The new SHA’s are not within the inner city and therefore do not get benefits of the added amenities etc. They are not on transport routes and with a six meter wide road (which is only double a single car drive for a shared property which by law is 3 meters wide) it only takes one car to be parked along it and then a fire truck will not get through as the combined width will be greater than the size of the road.

        In these new areas people will be having guests and as such the roads clogged even more in these subdivisions. Millwater (Silverdale) at least has parking bays in some streets. others like Riverhead and Huapai do not I do not know what the South Auckland SHA’s requirements are or what they look like so cannot comment.

        When these SHA’s come to have public transport (if ever) then the streets may have to be reconfigured and as such a major dispute will residents. This issue could have been mitigated from the design stage and designed in larger streets!!!!!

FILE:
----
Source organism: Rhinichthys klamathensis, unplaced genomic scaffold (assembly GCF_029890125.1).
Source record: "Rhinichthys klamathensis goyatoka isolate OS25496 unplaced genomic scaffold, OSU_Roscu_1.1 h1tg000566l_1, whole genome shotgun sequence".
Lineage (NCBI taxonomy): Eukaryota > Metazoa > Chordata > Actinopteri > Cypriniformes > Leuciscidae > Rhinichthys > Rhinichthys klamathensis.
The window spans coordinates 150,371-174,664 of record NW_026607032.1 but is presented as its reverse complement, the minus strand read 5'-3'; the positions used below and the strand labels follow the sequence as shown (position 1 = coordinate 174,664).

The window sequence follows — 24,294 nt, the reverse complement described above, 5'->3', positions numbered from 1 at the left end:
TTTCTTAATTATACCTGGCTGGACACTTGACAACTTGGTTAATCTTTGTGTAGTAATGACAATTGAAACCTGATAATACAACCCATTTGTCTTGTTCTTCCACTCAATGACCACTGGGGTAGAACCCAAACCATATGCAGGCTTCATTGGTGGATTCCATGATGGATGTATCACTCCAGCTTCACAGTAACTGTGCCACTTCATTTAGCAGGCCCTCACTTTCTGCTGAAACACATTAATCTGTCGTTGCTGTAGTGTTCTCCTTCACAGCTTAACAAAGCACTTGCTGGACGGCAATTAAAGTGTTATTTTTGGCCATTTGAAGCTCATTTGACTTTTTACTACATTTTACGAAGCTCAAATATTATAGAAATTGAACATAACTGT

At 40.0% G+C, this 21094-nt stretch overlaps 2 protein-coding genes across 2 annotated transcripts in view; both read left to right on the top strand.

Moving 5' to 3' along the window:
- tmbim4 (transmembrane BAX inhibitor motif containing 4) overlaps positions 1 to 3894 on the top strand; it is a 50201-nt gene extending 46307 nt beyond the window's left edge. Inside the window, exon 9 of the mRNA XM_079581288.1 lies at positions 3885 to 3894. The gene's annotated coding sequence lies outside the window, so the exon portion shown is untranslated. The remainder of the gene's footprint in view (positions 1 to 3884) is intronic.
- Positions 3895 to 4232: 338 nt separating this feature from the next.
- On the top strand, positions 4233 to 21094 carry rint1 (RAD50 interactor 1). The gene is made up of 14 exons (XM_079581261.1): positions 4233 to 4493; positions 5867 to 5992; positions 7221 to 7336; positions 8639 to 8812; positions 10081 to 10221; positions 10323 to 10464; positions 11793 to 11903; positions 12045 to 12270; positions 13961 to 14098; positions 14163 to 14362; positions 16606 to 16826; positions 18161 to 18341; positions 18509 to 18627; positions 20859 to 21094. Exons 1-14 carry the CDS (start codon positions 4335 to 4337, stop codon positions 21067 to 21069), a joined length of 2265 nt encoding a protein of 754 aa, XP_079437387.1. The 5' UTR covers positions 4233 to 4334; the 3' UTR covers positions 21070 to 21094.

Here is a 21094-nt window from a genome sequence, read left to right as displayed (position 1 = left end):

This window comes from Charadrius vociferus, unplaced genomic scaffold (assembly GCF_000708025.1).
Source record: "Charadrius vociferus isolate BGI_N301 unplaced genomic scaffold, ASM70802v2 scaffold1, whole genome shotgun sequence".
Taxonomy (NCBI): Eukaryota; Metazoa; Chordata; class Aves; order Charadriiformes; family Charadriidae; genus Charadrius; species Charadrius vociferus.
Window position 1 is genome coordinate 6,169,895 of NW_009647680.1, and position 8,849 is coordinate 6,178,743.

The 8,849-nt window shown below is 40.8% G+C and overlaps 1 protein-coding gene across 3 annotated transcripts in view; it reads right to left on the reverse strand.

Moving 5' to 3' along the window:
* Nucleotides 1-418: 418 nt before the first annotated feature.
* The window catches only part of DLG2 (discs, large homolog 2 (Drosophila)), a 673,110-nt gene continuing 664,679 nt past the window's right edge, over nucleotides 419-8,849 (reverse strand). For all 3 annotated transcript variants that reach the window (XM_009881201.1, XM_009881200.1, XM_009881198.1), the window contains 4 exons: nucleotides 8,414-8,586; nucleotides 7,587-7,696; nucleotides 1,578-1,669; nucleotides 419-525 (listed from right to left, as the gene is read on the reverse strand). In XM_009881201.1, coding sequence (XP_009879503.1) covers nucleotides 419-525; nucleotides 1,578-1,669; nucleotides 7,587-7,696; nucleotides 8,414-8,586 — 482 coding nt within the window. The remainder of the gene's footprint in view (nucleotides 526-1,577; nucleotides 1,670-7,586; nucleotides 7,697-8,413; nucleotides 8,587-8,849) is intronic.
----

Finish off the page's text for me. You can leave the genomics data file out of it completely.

Amenities and work are not within walking distance of these housing areas and as such the neighbourhoods are not well connected.

        The size of the streets do not currently and due to size will not in the future support Public Transport


        • Simon Harrison Says:

          Thanks Patrick for the further detail, it highlights the complexity of the problems we face, and the devil as always is in the detail!

          ADM blog comments are made on the basis of a best practice approach rather than the details on any particular project or SHA. The guidance for sub-division currently sets out the principles around developing a legible road hierarchy, and the 6m typology would be towards the smaller-scaled street type within such a hierarchy, and thus not used within planned public transport corridors.